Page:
In business, petty cash is used to cover small, often unexpected, expenses that might pop up during a business day. These costs can be anything from postage to Uber fares or reimbursing someone for bringing you a coffee and bagel.

This guide will cover:

  • What petty cash is
  • How to keep track of petty cash
  • Why petty cash is important in business
  • Petty cash vs cash on hand
  • An app to help you manage petty cash

Why petty cash is important

Even though we’re using cash less and less in business and our personal lives, you might sometimes reimburse a supplier or pay a delivery driver. That’s what petty cash is for. It’s good to keep a small amount of cash in a convenient place for miscellaneous purchases.

Having a petty cash fund can give you the flexibility to quickly reimburse or pay small purchases when you can’t use your business debit card. Perhaps you’re swamped and need to ask a friend or family member to the post office and send a customer’s order. In this case, they can take some petty cash with them to cover the postage.

How to keep track of petty cash

You need an organised system in place to make sure you don’t lose any of your petty cash. Here are a few tips to help you keep track of your petty cash.

Purchase and use a lockbox

An easy way to keep your petty cash safe is to buy a metal lockbox that you can keep it in. Look for a small metal box that can fit in a small area, like a drawer or on a shelf. You also want to make sure the box is safe and has a good lock on it, either a combination lock or key lock. Just make sure it’s difficult to tamper with.

Once you have your lockbox, you should keep it out of sight, but somewhere you can easily access it. Keep your petty cash box in a locked drawer for an extra layer of protection. Wherever you store your petty cash box, make sure it’s not too difficult to find or get into. You don’t want to have to spend ages trying to get into it every time you need cash.

Think about the spend

Once you’ve found a safe place to store your petty cash, it’s time to add the money to it. Have a think about how much money you might need to add each month to have enough for any random expenses that might pop up. There’s no use in putting in £10 for the month when you know the petty expenses will amount to more. 

Once you’ve established how much you’ll need to add to your petty cash, it’s good to also make sure you have a good mix of £20, £10, and £5 notes, plus some coins. Doing this will make it easier to reimburse petty cash payments.

It’s also good to think about how your business functions and what it requires. Petty cash can be deducted as a business expense, meaning you can claim tax relief on it and instead have it taken off your profits. This can help you keep your cash flow (money flowing in and out of your business) balanced.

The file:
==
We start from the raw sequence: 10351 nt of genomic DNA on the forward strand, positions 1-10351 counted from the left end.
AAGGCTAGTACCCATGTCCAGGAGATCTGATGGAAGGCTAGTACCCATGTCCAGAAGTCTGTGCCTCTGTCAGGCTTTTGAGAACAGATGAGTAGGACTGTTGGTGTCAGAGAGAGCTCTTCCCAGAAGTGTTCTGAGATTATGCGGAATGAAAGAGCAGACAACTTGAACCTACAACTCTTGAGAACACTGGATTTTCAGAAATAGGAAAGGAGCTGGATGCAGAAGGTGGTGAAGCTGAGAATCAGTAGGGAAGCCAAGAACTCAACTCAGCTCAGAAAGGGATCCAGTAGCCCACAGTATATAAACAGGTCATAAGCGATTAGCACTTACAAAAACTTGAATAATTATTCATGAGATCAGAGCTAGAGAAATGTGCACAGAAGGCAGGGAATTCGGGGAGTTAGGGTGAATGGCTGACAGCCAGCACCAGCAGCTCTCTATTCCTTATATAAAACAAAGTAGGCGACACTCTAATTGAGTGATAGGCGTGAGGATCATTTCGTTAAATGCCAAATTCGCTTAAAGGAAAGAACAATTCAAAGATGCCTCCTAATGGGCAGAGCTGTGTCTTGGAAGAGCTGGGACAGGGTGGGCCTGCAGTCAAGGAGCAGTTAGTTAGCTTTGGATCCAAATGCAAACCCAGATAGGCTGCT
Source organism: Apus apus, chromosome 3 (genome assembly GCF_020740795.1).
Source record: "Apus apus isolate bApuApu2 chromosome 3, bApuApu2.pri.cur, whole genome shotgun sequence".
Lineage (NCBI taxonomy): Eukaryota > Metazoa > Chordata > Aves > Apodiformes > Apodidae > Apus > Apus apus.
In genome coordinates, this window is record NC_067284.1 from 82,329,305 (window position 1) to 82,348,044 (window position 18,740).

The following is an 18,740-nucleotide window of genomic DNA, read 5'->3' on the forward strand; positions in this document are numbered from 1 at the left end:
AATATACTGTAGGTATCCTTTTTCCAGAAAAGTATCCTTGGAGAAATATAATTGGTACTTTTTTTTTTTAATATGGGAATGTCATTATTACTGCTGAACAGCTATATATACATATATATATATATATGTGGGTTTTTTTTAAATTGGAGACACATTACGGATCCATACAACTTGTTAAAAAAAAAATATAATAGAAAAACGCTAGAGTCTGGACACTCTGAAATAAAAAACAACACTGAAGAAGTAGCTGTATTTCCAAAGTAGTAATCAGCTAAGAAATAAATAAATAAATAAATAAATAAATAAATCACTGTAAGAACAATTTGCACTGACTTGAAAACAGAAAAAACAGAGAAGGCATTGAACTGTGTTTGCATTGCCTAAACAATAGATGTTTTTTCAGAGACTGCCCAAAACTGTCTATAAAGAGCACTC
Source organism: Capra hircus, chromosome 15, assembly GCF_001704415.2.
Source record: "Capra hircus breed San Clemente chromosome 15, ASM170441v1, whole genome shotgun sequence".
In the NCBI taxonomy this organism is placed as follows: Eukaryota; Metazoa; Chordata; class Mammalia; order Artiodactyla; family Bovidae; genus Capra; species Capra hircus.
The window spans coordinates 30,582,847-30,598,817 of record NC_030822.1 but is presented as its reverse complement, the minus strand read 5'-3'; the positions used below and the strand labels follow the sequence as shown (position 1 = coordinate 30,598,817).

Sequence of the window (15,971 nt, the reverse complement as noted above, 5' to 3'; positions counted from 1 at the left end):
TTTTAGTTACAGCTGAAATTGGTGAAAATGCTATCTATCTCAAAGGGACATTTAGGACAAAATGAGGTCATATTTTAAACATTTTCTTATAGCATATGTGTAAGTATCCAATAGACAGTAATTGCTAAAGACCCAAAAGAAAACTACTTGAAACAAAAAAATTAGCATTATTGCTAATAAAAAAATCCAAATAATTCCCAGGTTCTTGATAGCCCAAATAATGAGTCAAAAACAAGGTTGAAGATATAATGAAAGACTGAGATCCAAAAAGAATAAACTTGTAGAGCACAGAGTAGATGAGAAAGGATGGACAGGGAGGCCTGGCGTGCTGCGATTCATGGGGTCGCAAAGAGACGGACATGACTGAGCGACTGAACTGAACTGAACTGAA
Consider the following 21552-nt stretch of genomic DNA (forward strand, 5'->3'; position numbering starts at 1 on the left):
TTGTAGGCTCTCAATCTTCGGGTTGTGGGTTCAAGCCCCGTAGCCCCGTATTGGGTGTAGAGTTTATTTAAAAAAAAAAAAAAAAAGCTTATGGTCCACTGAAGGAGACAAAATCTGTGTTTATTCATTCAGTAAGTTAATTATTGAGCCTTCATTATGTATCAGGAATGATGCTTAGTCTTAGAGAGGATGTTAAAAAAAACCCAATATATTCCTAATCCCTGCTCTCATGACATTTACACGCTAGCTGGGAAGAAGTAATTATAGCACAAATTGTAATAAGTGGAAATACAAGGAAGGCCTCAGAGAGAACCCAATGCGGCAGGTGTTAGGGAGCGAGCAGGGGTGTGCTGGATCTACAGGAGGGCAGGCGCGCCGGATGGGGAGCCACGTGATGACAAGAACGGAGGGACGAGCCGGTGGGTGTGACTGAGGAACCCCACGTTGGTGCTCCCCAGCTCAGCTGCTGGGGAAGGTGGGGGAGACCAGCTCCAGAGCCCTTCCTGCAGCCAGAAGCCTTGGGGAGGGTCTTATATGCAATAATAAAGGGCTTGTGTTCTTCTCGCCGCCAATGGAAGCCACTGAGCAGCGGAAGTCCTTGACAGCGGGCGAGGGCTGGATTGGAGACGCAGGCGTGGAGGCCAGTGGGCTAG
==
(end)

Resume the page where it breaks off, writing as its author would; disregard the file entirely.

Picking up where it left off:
Set a spending limit

It’s also a good idea to set a limit for how much you spend of your petty cash each time. Petty cash isn’t supposed to replace or avoid accounting control of expenses. Instead, petty cash is meant to be a convenient way to make small purchases here and there.

For example, you could establish a maximum amount to be £20. If a purchase is above this limit, you’ll handle it through the normal buying process as an account payable. Learn more about the accounts payable process here.

Account for petty cash transactions

It’s important to keep a record of your petty cash transactions, so make sure you get a receipt for every purchase. You record your petty cash transactions on your balance sheet, and recording your petty cash spending will help you keep it in order. It’s also a good idea to sort your receipts into appropriate categories to keep things even more organised. 

A system like Countingup is excellent for this. The app comes with a handy receipt capturing tool that allows you to take a photo of your receipt, which the system processes and adds to the relevant category. Using the Countingup app will save you from writing every purchase down manually, which saves you a ton of time. 

How petty cash is different from cash on hand

Now, you may wonder what the difference is between simply keeping cash on hand and having a petty cash fund. 

Put simply, petty cash is the small fund your business keeps on hand to cover small emergency and unexpected expenses. Cash on hand refers to your company’s liquid assets, meaning items you can easily, securely, and quickly exchange for cash. Petty cash is part of the cash on hand in a business.

If your business is in retail or the food industry, cash on hand can also include cash you have in your cash register that you haven’t deposited yet. You need to keep enough cash on hand to accept cash payments from customers who don’t want to pay by card and give customers change if needed.

Manage your petty cash transactions with a simple app

One excellent way to keep track of your petty cash efficiently is to use an app like Countingup. 

With Countingup, you get your business current account and accounting software in one app. It automates time-consuming bookkeeping admin so you can focus on growing your business.
With automatic expense categorisation, receipt capture tools and cash flow insights, you can confidently keep on top of your petty cash purchases and other business finances. The app streamlines your admin so you can focus on doing what you do best. Find out more here.

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